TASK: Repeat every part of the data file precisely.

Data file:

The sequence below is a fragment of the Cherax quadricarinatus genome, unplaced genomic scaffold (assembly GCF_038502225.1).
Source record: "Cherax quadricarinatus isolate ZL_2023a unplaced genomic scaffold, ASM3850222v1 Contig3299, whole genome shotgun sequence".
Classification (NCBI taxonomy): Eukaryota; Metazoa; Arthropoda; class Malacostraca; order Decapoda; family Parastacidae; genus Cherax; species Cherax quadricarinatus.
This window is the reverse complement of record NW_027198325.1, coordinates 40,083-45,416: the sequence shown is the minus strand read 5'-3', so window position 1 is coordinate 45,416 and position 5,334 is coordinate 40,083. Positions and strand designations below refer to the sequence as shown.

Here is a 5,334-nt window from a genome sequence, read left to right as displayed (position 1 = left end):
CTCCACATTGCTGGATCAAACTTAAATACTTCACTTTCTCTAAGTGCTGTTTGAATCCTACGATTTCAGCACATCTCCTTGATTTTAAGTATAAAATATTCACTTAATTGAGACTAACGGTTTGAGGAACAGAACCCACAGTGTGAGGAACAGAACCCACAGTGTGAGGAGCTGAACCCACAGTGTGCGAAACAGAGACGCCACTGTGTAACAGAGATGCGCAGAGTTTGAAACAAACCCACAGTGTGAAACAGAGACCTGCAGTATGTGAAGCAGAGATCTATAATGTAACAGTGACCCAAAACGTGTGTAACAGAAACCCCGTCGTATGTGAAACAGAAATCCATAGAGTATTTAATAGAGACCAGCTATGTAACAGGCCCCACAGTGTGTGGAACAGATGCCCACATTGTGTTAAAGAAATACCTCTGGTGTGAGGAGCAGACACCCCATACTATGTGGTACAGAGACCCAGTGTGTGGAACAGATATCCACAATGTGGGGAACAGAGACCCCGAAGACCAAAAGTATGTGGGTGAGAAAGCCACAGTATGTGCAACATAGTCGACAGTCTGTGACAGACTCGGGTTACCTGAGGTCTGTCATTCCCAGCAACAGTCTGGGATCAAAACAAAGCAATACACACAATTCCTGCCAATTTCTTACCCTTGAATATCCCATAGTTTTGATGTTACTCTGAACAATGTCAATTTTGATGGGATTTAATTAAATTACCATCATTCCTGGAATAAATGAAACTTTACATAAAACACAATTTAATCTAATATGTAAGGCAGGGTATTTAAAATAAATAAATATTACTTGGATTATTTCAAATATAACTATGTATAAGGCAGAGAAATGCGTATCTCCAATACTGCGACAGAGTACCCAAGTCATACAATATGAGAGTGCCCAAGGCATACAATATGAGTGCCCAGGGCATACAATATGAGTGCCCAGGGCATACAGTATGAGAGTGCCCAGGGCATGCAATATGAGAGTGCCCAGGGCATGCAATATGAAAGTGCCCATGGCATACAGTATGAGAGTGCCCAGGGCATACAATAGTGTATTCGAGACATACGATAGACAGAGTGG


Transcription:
The sequence below is a fragment of the Cherax quadricarinatus genome, unplaced genomic scaffold (assembly GCF_038502225.1).
Source record: "Cherax quadricarinatus isolate ZL_2023a unplaced genomic scaffold, ASM3850222v1 Contig3299, whole genome shotgun sequence".
Classification (NCBI taxonomy): Eukaryota; Metazoa; Arthropoda; class Malacostraca; order Decapoda; family Parastacidae; genus Cherax; species Cherax quadricarinatus.
This window is the reverse complement of record NW_027198325.1, coordinates 40,083-45,416: the sequence shown is the minus strand read 5'-3', so window position 1 is coordinate 45,416 and position 5,334 is coordinate 40,083. Positions and strand designations below refer to the sequence as shown.

Here is a 5,334-nt window from a genome sequence, read left to right as displayed (position 1 = left end):
CTCCACATTGCTGGATCAAACTTAAATACTTCACTTTCTCTAAGTGCTGTTTGAATCCTACGATTTCAGCACATCTCCTTGATTTTAAGTATAAAATATTCACTTAATTGAGACTAACGGTTTGAGGAACAGAACCCACAGTGTGAGGAACAGAACCCACAGTGTGAGGAGCTGAACCCACAGTGTGCGAAACAGAGACGCCACTGTGTAACAGAGATGCGCAGAGTTTGAAACAAACCCACAGTGTGAAACAGAGACCTGCAGTATGTGAAGCAGAGATCTATAATGTAACAGTGACCCAAAACGTGTGTAACAGAAACCCCGTCGTATGTGAAACAGAAATCCATAGAGTATTTAATAGAGACCAGCTATGTAACAGGCCCCACAGTGTGTGGAACAGATGCCCACATTGTGTTAAAGAAATACCTCTGGTGTGAGGAGCAGACACCCCATACTATGTGGTACAGAGACCCAGTGTGTGGAACAGATATCCACAATGTGGGGAACAGAGACCCCGAAGACCAAAAGTATGTGGGTGAGAAAGCCACAGTATGTGCAACATAGTCGACAGTCTGTGACAGACTCGGGTTACCTGAGGTCTGTCATTCCCAGCAACAGTCTGGGATCAAAACAAAGCAATACACACAATTCCTGCCAATTTCTTACCCTTGAATATCCCATAGTTTTGATGTTACTCTGAACAATGTCAATTTTGATGGGATTTAATTAAATTACCATCATTCCTGGAATAAATGAAACTTTACATAAAACACAATTTAATCTAATATGTAAGGCAGGGTATTTAAAATAAATAAATATTACTTGGATTATTTCAAATATAACTATGTATAAGGCAGAGAAATGCGTATCTCCAATACTGCGACAGAGTACCCAAGTCATACAATATGAGAGTGCCCAAGGCATACAATATGAGTGCCCAGGGCATACAATATGAGTGCCCAGGGCATACAGTATGAGAGTGCCCAGGGCATGCAATATGAGAGTGCCCAGGGCATGCAATATGAAAGTGCCCATGGCATACAGTATGAGAGTGCCCAGGGCATACAATAGTGTATTCGAGACATACGATAGACAGAGTGG